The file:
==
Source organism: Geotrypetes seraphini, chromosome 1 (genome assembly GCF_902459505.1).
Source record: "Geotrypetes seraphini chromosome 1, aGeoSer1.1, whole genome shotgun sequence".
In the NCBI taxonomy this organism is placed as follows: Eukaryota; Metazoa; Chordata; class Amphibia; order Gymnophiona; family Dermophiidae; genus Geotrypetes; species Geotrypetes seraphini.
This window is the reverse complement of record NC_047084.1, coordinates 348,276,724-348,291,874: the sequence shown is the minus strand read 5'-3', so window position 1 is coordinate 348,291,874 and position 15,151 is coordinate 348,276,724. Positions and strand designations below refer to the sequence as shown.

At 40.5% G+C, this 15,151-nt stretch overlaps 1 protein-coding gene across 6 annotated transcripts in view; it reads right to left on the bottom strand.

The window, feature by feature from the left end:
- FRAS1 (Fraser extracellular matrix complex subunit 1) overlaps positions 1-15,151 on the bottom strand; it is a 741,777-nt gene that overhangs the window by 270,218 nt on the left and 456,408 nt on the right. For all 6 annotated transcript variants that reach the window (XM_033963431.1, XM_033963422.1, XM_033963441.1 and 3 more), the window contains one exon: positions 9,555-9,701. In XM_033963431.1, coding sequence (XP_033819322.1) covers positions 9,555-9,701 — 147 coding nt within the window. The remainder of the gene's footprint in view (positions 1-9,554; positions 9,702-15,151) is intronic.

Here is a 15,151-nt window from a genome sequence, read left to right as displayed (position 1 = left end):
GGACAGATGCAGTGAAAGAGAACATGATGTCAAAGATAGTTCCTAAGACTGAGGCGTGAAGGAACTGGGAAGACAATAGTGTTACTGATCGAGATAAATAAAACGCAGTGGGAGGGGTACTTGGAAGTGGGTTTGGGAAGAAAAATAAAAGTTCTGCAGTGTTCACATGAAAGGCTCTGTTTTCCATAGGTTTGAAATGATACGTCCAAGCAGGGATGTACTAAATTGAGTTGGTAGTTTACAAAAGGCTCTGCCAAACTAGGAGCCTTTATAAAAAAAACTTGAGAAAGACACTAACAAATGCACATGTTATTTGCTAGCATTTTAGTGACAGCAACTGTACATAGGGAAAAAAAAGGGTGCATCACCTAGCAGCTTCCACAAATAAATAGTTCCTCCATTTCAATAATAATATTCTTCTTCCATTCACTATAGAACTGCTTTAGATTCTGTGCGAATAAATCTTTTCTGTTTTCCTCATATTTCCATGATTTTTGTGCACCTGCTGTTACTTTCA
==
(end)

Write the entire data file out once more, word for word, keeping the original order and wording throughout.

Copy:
Source organism: Geotrypetes seraphini, chromosome 1 (genome assembly GCF_902459505.1).
Source record: "Geotrypetes seraphini chromosome 1, aGeoSer1.1, whole genome shotgun sequence".
In the NCBI taxonomy this organism is placed as follows: Eukaryota; Metazoa; Chordata; class Amphibia; order Gymnophiona; family Dermophiidae; genus Geotrypetes; species Geotrypetes seraphini.
This window is the reverse complement of record NC_047084.1, coordinates 348,276,724-348,291,874: the sequence shown is the minus strand read 5'-3', so window position 1 is coordinate 348,291,874 and position 15,151 is coordinate 348,276,724. Positions and strand designations below refer to the sequence as shown.

At 40.5% G+C, this 15,151-nt stretch overlaps 1 protein-coding gene across 6 annotated transcripts in view; it reads right to left on the bottom strand.

The window, feature by feature from the left end:
- FRAS1 (Fraser extracellular matrix complex subunit 1) overlaps positions 1-15,151 on the bottom strand; it is a 741,777-nt gene that overhangs the window by 270,218 nt on the left and 456,408 nt on the right. For all 6 annotated transcript variants that reach the window (XM_033963431.1, XM_033963422.1, XM_033963441.1 and 3 more), the window contains one exon: positions 9,555-9,701. In XM_033963431.1, coding sequence (XP_033819322.1) covers positions 9,555-9,701 — 147 coding nt within the window. The remainder of the gene's footprint in view (positions 1-9,554; positions 9,702-15,151) is intronic.

Here is a 15,151-nt window from a genome sequence, read left to right as displayed (position 1 = left end):
GGACAGATGCAGTGAAAGAGAACATGATGTCAAAGATAGTTCCTAAGACTGAGGCGTGAAGGAACTGGGAAGACAATAGTGTTACTGATCGAGATAAATAAAACGCAGTGGGAGGGGTACTTGGAAGTGGGTTTGGGAAGAAAAATAAAAGTTCTGCAGTGTTCACATGAAAGGCTCTGTTTTCCATAGGTTTGAAATGATACGTCCAAGCAGGGATGTACTAAATTGAGTTGGTAGTTTACAAAAGGCTCTGCCAAACTAGGAGCCTTTATAAAAAAAACTTGAGAAAGACACTAACAAATGCACATGTTATTTGCTAGCATTTTAGTGACAGCAACTGTACATAGGGAAAAAAAAGGGTGCATCACCTAGCAGCTTCCACAAATAAATAGTTCCTCCATTTCAATAATAATATTCTTCTTCCATTCACTATAGAACTGCTTTAGATTCTGTGCGAATAAATCTTTTCTGTTTTCCTCATATTTCCATGATTTTTGTGCACCTGCTGTTACTTTCA